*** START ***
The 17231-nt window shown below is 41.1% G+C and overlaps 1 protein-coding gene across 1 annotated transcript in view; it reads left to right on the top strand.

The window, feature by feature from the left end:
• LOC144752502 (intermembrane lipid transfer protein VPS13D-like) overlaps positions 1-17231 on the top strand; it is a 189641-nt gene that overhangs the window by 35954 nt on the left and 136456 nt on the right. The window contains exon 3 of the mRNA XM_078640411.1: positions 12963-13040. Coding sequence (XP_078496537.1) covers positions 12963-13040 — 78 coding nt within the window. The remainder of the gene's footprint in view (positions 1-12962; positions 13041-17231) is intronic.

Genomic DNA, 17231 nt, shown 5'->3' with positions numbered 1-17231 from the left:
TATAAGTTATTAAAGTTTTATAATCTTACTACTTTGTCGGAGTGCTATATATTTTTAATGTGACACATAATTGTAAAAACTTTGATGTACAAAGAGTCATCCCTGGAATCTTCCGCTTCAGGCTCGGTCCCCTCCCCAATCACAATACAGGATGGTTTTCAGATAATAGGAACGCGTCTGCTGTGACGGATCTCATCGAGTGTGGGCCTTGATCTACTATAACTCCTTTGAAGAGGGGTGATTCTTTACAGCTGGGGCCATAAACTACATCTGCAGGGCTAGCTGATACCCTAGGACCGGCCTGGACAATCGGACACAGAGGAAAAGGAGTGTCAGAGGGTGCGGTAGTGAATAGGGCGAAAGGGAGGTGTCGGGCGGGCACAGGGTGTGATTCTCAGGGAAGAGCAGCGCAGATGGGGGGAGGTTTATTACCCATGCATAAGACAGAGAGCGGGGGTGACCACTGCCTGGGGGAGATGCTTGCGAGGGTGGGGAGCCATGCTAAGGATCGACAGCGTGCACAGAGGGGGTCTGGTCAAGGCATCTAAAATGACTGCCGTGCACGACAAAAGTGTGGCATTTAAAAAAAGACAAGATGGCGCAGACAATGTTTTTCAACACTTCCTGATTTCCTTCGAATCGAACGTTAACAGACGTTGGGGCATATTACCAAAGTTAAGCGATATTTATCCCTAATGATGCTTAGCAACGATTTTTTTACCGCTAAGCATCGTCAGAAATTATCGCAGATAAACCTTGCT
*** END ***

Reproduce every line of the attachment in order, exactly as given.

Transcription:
The 17231-nt window shown below is 41.1% G+C and overlaps 1 protein-coding gene across 1 annotated transcript in view; it reads left to right on the top strand.

The window, feature by feature from the left end:
• LOC144752502 (intermembrane lipid transfer protein VPS13D-like) overlaps positions 1-17231 on the top strand; it is a 189641-nt gene that overhangs the window by 35954 nt on the left and 136456 nt on the right. The window contains exon 3 of the mRNA XM_078640411.1: positions 12963-13040. Coding sequence (XP_078496537.1) covers positions 12963-13040 — 78 coding nt within the window. The remainder of the gene's footprint in view (positions 1-12962; positions 13041-17231) is intronic.

Genomic DNA, 17231 nt, shown 5'->3' with positions numbered 1-17231 from the left:
TATAAGTTATTAAAGTTTTATAATCTTACTACTTTGTCGGAGTGCTATATATTTTTAATGTGACACATAATTGTAAAAACTTTGATGTACAAAGAGTCATCCCTGGAATCTTCCGCTTCAGGCTCGGTCCCCTCCCCAATCACAATACAGGATGGTTTTCAGATAATAGGAACGCGTCTGCTGTGACGGATCTCATCGAGTGTGGGCCTTGATCTACTATAACTCCTTTGAAGAGGGGTGATTCTTTACAGCTGGGGCCATAAACTACATCTGCAGGGCTAGCTGATACCCTAGGACCGGCCTGGACAATCGGACACAGAGGAAAAGGAGTGTCAGAGGGTGCGGTAGTGAATAGGGCGAAAGGGAGGTGTCGGGCGGGCACAGGGTGTGATTCTCAGGGAAGAGCAGCGCAGATGGGGGGAGGTTTATTACCCATGCATAAGACAGAGAGCGGGGGTGACCACTGCCTGGGGGAGATGCTTGCGAGGGTGGGGAGCCATGCTAAGGATCGACAGCGTGCACAGAGGGGGTCTGGTCAAGGCATCTAAAATGACTGCCGTGCACGACAAAAGTGTGGCATTTAAAAAAAGACAAGATGGCGCAGACAATGTTTTTCAACACTTCCTGATTTCCTTCGAATCGAACGTTAACAGACGTTGGGGCATATTACCAAAGTTAAGCGATATTTATCCCTAATGATGCTTAGCAACGATTTTTTTACCGCTAAGCATCGTCAGAAATTATCGCAGATAAACCTTGCT